Hello friends, you know in a healthy home, children need to learn a balance between work and play life. All parents want their kids to grow up and be responsible adults who are capable of taking care of themselves. Sometimes parents have communicated to their children that their worth or acceptance is based on performance. Oftentimes it’s out of ignorance that parents do this, however parents actually wound their children by saying things like “Mommy won’t give you a hug until you’ve picked up your toys,” or “If you can’t sweep the yard better than that, you’re no son of mine!”
When children receive this message they develop an overly-dependent sense of responsibility and struggle with guilt when they don’t perform well. Their sense of identity is based on performance and achievement. Unfortunately, with the increase in single parent households the emotional needs of the child can easily be neglected as the remaining parent struggles to survive and make ends meet. Sometimes the developmental years involving play and socialization with peers are passed by as this child is only accepted only when he is doing something productive for the family. These children often grow up very quickly as they are thrust into the parentified role.
When a child takes on the role of a doer or performer, he grows up continuing in this role and often becomes a workaholic. While you may find some of societies highest achievers with this developmental history, a healthy upbringing involves a balance of both work and play. Even children can become weary, feel taken advantage of and feel empty or neglected. In a healthy home a child is accepted even when he isn’t doing something productive for the family. He is encouraged to develop a balance between work and play.
Take a moment and spontaneously go and hug your child, smother them with kisses and tell them how much you love them. Be intentional about doing it when they are not doing anything so that they can internalize your love just for what it is – not as a result of deeds done – but just for being your kid. We cannot accept who we really are unless we have been accepted by someone else first. Just as Christ has given us grace (which is described as “unmerited or undeserved favor”) give this gift of acceptance to your child as well. Acceptance is what happens when someone receives all of us in relationship – the good and not so good. By showing your child that you love and accept all of them – not just when they are doing or performing – you are giving them a precious gift allowing them to internalize that self-acceptance and become confident in who they are.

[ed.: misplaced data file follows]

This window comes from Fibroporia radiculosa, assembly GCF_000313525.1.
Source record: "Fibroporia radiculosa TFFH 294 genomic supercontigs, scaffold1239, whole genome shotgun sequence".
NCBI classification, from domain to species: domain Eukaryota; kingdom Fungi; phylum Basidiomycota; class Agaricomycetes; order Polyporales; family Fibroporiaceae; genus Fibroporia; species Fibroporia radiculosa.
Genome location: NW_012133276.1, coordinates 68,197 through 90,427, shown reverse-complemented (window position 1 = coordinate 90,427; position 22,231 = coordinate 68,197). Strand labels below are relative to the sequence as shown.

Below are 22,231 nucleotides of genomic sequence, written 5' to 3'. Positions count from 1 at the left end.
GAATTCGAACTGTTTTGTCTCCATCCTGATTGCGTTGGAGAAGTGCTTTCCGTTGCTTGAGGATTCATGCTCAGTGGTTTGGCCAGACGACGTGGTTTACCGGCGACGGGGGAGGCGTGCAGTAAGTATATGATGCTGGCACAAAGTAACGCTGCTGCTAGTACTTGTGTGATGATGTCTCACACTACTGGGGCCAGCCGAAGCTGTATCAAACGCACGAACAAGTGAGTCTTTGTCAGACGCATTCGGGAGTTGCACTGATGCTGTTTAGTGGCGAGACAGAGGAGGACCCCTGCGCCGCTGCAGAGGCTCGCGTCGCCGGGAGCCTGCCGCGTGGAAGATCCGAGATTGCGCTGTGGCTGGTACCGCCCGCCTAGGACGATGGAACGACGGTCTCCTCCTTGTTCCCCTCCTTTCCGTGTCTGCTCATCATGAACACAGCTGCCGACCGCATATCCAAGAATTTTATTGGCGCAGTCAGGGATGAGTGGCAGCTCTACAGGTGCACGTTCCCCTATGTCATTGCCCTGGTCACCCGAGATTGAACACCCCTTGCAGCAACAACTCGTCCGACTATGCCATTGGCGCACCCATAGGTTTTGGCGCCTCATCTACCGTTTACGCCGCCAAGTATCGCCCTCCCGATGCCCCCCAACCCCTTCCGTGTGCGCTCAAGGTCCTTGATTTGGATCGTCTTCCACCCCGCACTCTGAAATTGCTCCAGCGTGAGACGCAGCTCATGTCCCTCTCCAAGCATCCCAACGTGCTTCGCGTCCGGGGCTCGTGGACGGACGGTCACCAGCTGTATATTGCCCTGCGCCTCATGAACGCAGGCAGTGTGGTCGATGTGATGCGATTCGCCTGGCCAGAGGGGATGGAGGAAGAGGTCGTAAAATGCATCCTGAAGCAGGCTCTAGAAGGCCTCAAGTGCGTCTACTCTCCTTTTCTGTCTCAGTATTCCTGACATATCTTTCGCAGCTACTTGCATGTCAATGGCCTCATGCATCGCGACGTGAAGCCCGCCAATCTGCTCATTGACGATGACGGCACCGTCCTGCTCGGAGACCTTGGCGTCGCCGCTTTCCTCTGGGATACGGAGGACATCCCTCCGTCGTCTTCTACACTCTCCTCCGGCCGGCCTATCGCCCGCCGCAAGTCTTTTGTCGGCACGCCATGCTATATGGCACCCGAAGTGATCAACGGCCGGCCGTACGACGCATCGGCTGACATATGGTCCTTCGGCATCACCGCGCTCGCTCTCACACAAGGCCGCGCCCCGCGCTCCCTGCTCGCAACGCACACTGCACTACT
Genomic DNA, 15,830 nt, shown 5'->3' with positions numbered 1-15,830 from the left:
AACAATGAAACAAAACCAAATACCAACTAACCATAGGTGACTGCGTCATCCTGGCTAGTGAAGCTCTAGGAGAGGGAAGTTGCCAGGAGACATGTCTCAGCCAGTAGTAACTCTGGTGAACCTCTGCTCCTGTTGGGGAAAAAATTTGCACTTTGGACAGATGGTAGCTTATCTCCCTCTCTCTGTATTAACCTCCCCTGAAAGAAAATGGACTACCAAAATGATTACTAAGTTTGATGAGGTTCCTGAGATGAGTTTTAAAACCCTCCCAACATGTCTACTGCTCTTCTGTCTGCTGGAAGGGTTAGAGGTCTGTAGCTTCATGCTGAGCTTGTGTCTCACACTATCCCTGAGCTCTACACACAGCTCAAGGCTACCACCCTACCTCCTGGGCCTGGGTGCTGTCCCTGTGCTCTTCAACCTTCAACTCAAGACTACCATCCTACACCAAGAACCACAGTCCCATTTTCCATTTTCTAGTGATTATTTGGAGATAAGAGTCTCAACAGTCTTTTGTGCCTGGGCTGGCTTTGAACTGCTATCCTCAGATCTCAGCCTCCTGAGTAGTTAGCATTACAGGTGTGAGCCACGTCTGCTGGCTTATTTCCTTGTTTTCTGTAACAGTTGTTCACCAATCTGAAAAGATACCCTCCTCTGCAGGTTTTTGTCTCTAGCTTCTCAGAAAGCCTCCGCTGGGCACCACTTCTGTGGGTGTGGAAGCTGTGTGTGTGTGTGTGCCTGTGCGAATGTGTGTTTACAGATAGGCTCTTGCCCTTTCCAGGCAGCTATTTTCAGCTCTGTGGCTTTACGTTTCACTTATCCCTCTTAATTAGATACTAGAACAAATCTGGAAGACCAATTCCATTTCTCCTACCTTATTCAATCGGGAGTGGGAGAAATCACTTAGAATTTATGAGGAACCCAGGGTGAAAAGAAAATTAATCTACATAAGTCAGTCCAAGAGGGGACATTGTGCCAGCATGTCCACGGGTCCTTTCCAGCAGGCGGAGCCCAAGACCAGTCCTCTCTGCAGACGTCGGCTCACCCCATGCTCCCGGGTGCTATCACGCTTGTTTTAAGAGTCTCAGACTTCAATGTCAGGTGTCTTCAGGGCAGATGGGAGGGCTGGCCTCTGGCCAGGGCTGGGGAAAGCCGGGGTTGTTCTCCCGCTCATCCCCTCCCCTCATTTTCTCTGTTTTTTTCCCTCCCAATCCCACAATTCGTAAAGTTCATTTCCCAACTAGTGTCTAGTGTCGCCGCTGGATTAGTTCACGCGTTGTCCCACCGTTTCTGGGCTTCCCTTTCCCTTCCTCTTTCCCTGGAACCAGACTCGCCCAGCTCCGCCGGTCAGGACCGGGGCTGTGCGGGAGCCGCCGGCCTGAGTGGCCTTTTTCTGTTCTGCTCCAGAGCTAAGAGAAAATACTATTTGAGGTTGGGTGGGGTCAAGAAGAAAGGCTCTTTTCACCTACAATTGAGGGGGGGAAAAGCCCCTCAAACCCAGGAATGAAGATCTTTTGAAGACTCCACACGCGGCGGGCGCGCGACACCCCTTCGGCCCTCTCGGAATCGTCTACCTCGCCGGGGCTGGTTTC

Your children will only be able to connect and relate to the extent in which you connect and relate with them. So pay attention to the messages you give them. Do you give love only when they empty the garbage, mow the lawn, iron their clothes, and get a straight A+ report card? Or do you withdraw at the slightest sign of weakness? Your words, tone, body language, actions – everything you do gives meaning to your child. Teaching them to have balance in all aspects of life is a wonderful gift that you can give them. Now pucker up and go pinch those precious cheeks! 🙂
Dr. Christy 🙂